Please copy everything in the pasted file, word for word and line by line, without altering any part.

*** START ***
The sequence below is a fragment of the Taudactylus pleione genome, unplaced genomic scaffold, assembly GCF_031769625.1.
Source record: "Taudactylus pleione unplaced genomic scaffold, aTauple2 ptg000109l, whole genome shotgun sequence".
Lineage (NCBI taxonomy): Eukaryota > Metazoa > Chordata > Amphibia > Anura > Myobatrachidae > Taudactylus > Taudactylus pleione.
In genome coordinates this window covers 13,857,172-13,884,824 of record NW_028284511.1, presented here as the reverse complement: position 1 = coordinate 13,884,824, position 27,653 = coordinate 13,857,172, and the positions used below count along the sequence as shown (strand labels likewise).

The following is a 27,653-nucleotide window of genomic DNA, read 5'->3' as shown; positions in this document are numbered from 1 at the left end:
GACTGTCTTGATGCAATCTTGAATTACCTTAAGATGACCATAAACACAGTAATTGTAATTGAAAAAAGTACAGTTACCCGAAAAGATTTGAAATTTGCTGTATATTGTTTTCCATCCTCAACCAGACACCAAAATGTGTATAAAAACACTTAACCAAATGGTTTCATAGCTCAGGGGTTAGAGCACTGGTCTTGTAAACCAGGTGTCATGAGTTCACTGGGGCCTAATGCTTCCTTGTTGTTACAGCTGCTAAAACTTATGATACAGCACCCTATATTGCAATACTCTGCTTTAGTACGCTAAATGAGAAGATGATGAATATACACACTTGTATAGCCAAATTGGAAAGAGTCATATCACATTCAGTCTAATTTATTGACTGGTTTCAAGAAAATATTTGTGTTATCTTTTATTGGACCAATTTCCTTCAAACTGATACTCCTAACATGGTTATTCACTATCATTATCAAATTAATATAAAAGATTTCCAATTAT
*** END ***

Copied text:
The sequence below is a fragment of the Taudactylus pleione genome, unplaced genomic scaffold, assembly GCF_031769625.1.
Source record: "Taudactylus pleione unplaced genomic scaffold, aTauple2 ptg000109l, whole genome shotgun sequence".
Lineage (NCBI taxonomy): Eukaryota > Metazoa > Chordata > Amphibia > Anura > Myobatrachidae > Taudactylus > Taudactylus pleione.
In genome coordinates this window covers 13,857,172-13,884,824 of record NW_028284511.1, presented here as the reverse complement: position 1 = coordinate 13,884,824, position 27,653 = coordinate 13,857,172, and the positions used below count along the sequence as shown (strand labels likewise).

The following is a 27,653-nucleotide window of genomic DNA, read 5'->3' as shown; positions in this document are numbered from 1 at the left end:
GACTGTCTTGATGCAATCTTGAATTACCTTAAGATGACCATAAACACAGTAATTGTAATTGAAAAAAGTACAGTTACCCGAAAAGATTTGAAATTTGCTGTATATTGTTTTCCATCCTCAACCAGACACCAAAATGTGTATAAAAACACTTAACCAAATGGTTTCATAGCTCAGGGGTTAGAGCACTGGTCTTGTAAACCAGGTGTCATGAGTTCACTGGGGCCTAATGCTTCCTTGTTGTTACAGCTGCTAAAACTTATGATACAGCACCCTATATTGCAATACTCTGCTTTAGTACGCTAAATGAGAAGATGATGAATATACACACTTGTATAGCCAAATTGGAAAGAGTCATATCACATTCAGTCTAATTTATTGACTGGTTTCAAGAAAATATTTGTGTTATCTTTTATTGGACCAATTTCCTTCAAACTGATACTCCTAACATGGTTATTCACTATCATTATCAAATTAATATAAAAGATTTCCAATTAT